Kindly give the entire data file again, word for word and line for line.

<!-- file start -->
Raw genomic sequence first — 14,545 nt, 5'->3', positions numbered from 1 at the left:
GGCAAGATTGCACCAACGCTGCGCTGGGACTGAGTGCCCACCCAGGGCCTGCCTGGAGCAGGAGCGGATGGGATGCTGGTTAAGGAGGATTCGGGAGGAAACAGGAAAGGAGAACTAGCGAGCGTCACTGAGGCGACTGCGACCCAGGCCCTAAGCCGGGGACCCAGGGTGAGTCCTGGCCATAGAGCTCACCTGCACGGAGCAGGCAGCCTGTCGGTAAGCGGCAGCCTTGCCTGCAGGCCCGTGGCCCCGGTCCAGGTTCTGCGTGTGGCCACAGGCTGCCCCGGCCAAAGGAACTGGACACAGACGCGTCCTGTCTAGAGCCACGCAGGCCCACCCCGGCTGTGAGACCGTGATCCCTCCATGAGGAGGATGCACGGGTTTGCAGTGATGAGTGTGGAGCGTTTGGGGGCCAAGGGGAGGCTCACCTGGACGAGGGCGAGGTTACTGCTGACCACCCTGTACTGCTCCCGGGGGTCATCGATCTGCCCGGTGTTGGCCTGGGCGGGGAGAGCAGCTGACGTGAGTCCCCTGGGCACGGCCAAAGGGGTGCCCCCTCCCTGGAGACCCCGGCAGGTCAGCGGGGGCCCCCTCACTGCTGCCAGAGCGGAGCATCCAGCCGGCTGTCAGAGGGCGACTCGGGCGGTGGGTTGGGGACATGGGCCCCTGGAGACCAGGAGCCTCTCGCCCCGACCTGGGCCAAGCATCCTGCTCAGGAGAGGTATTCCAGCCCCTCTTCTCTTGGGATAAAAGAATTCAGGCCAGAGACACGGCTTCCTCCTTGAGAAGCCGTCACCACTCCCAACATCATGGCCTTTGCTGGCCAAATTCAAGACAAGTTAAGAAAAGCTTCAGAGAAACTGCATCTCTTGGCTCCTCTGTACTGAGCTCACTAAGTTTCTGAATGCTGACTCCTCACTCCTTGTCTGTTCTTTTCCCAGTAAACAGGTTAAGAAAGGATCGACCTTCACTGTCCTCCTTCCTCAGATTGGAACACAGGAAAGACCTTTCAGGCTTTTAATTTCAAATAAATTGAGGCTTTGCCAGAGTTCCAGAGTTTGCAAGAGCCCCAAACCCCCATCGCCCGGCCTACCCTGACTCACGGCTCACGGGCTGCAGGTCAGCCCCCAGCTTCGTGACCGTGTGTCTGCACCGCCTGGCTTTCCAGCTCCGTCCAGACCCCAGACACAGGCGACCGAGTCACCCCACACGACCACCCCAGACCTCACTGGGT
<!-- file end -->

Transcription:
Raw genomic sequence first — 14,545 nt, 5'->3', positions numbered from 1 at the left:
GGCAAGATTGCACCAACGCTGCGCTGGGACTGAGTGCCCACCCAGGGCCTGCCTGGAGCAGGAGCGGATGGGATGCTGGTTAAGGAGGATTCGGGAGGAAACAGGAAAGGAGAACTAGCGAGCGTCACTGAGGCGACTGCGACCCAGGCCCTAAGCCGGGGACCCAGGGTGAGTCCTGGCCATAGAGCTCACCTGCACGGAGCAGGCAGCCTGTCGGTAAGCGGCAGCCTTGCCTGCAGGCCCGTGGCCCCGGTCCAGGTTCTGCGTGTGGCCACAGGCTGCCCCGGCCAAAGGAACTGGACACAGACGCGTCCTGTCTAGAGCCACGCAGGCCCACCCCGGCTGTGAGACCGTGATCCCTCCATGAGGAGGATGCACGGGTTTGCAGTGATGAGTGTGGAGCGTTTGGGGGCCAAGGGGAGGCTCACCTGGACGAGGGCGAGGTTACTGCTGACCACCCTGTACTGCTCCCGGGGGTCATCGATCTGCCCGGTGTTGGCCTGGGCGGGGAGAGCAGCTGACGTGAGTCCCCTGGGCACGGCCAAAGGGGTGCCCCCTCCCTGGAGACCCCGGCAGGTCAGCGGGGGCCCCCTCACTGCTGCCAGAGCGGAGCATCCAGCCGGCTGTCAGAGGGCGACTCGGGCGGTGGGTTGGGGACATGGGCCCCTGGAGACCAGGAGCCTCTCGCCCCGACCTGGGCCAAGCATCCTGCTCAGGAGAGGTATTCCAGCCCCTCTTCTCTTGGGATAAAAGAATTCAGGCCAGAGACACGGCTTCCTCCTTGAGAAGCCGTCACCACTCCCAACATCATGGCCTTTGCTGGCCAAATTCAAGACAAGTTAAGAAAAGCTTCAGAGAAACTGCATCTCTTGGCTCCTCTGTACTGAGCTCACTAAGTTTCTGAATGCTGACTCCTCACTCCTTGTCTGTTCTTTTCCCAGTAAACAGGTTAAGAAAGGATCGACCTTCACTGTCCTCCTTCCTCAGATTGGAACACAGGAAAGACCTTTCAGGCTTTTAATTTCAAATAAATTGAGGCTTTGCCAGAGTTCCAGAGTTTGCAAGAGCCCCAAACCCCCATCGCCCGGCCTACCCTGACTCACGGCTCACGGGCTGCAGGTCAGCCCCCAGCTTCGTGACCGTGTGTCTGCACCGCCTGGCTTTCCAGCTCCGTCCAGACCCCAGACACAGGCGACCGAGTCACCCCACACGACCACCCCAGACCTCACTGGGT